Hello Archinect! Because a recap of some of places we've been is more interesting than photos of 72 sleep-deprived people at their desks. You don't have to go far. Here's the Charles River between the Allston and Cambridge sides of the Harvard campus. Studio trip to the Boston conservatory to...

  • Martin and Kipnis: What Good Can Architecture Do?

    Hello Archinect! I’m a bit behind, because we’re now in our final push for studio, but I couldn’t NOT share with you some snippets from last week’s dense, but worthwhile discussion between Reinhold Martin and Jeff Kipnis. It was one of a series of departmental events this...

  • Ten signs that the GSD has ruined me

    Ten signs that the GSD has ruined me: 1. I briefly considered making Mom a diagram for Christmas. This follows on my present from last year, which was prepared on the laser cutter. 2. When 45 minutes go by without an email appearing in my inbox, I check my server settings. 3. I don't have strong...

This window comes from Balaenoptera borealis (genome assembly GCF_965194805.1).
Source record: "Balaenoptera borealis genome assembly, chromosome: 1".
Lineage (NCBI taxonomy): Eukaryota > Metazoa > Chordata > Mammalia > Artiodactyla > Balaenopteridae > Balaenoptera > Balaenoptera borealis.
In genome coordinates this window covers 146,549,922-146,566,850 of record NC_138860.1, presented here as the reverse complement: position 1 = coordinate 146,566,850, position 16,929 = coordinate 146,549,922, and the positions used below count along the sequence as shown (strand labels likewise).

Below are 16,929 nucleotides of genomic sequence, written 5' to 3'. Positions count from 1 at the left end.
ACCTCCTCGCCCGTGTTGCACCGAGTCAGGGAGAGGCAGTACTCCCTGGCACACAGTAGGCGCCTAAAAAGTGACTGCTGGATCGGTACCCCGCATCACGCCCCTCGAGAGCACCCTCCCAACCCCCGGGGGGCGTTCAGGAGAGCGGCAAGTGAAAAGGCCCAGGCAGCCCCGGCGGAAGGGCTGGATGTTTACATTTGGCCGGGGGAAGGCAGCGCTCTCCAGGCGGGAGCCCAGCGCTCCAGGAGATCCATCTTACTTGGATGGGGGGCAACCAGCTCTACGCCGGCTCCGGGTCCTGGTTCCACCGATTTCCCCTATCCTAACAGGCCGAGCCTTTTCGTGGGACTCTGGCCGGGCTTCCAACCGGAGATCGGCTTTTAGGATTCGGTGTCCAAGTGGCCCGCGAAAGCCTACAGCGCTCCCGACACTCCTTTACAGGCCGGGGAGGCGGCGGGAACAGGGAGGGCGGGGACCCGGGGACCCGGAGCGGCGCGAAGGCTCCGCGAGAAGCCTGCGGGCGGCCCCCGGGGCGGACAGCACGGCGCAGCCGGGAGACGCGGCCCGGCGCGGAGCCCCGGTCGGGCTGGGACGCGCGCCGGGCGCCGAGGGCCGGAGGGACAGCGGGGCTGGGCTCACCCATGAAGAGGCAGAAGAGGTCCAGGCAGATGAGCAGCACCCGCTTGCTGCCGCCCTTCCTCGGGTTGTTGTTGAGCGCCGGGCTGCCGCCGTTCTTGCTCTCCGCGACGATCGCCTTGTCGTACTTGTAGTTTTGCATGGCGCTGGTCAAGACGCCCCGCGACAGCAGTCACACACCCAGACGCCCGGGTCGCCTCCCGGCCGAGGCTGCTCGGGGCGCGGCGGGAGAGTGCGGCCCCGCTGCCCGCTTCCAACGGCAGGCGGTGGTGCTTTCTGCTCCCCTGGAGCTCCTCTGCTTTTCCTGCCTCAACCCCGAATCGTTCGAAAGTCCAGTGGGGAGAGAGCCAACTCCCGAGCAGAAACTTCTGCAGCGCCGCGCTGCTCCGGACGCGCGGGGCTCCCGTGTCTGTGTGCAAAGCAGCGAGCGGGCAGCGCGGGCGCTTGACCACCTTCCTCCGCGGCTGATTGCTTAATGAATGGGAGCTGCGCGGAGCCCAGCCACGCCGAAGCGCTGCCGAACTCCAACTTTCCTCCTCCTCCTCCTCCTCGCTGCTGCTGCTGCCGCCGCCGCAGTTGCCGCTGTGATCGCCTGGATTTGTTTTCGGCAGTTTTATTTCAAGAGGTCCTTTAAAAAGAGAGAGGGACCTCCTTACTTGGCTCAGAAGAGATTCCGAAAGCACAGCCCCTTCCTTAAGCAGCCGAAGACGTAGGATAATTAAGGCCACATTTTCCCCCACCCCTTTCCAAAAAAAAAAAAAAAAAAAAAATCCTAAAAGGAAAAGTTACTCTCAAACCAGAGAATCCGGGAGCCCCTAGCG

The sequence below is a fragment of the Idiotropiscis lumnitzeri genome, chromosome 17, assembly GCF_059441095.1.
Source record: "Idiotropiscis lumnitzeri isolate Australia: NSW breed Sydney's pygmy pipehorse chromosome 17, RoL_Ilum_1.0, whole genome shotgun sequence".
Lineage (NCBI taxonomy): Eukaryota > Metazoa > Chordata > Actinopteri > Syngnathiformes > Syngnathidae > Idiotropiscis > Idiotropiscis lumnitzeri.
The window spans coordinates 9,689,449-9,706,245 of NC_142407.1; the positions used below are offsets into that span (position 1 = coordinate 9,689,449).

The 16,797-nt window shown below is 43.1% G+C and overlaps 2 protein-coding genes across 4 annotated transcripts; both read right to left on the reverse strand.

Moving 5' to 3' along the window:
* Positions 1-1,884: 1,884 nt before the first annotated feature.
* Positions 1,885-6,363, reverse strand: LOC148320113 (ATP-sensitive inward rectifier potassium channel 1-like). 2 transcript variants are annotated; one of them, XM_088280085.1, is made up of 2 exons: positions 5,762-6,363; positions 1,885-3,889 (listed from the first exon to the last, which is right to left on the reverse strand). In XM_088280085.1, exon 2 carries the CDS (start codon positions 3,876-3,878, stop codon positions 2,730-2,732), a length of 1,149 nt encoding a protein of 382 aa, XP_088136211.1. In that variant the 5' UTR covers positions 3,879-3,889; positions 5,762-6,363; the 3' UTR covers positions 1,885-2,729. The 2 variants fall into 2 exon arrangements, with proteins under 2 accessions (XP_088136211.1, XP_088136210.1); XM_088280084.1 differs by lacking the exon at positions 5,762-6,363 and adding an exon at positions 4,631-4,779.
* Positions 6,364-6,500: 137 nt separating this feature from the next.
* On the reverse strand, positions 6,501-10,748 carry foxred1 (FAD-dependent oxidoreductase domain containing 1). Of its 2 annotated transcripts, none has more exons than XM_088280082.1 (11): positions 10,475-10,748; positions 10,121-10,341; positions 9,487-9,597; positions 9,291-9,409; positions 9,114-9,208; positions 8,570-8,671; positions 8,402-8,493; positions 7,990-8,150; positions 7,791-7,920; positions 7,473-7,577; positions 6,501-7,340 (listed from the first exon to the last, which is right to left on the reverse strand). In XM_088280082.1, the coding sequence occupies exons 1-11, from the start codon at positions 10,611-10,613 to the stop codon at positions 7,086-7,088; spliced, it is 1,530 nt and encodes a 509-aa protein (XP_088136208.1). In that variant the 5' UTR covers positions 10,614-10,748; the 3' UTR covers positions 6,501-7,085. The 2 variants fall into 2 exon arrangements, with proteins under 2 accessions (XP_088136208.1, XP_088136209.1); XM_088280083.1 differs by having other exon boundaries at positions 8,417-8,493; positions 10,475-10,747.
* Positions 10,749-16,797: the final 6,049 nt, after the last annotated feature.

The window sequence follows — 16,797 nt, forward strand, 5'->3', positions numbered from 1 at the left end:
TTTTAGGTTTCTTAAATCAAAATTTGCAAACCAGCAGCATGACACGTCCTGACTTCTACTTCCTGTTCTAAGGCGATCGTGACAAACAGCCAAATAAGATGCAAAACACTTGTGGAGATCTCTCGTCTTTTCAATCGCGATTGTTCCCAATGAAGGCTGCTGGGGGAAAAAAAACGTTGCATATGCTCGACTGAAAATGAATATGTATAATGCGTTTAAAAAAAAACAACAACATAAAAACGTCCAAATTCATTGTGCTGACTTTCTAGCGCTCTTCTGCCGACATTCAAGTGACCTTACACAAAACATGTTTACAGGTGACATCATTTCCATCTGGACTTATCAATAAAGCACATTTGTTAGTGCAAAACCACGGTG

• Campus Catalyst: MASS weighs in at World Architecture Festival

    Hello Archinect! Big congratulations to GSD architecture students Robin Bankert, Michael Murphy, Caroline Shannon (my M.Arch.I. 2nd year classmate!!) and Joseph Wilfong, who brought home the top prize from the World Architecture Festival earlier this month in Barcelona! This year's theme at the...

  • On the function of folly

    Hello...! I started to compose these thoughts in the comments section, but it got too long as I started chasing digressions, so here it is as a new post: Although I don't know BIG's work very well, I agree that it's hard to pin down. It's slick, beautiful, and shallow, and feels no guilt or shame...

  • Live Blogging Bjarke Ingels with Preston Scott Cohen

    Hello Archinect! Please bear with me for an experiment tonight, as I attempt to live blog Scott Cohen's discussion with Bjarke Ingels. Even this late in the semester, the house is packed and the mood is buoyant. Not, the consensus seems to be, because Bjarke is that important of an architect, but...

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About this Blog

Lectures and exhibitions, news and events, now primarily from the Bay Area! Please note that all live blogs are abridged and approximate. If you want to see exactly what happened, in many cases a video of the event is posted online by the event's hosts.

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  • Lian Chikako Chang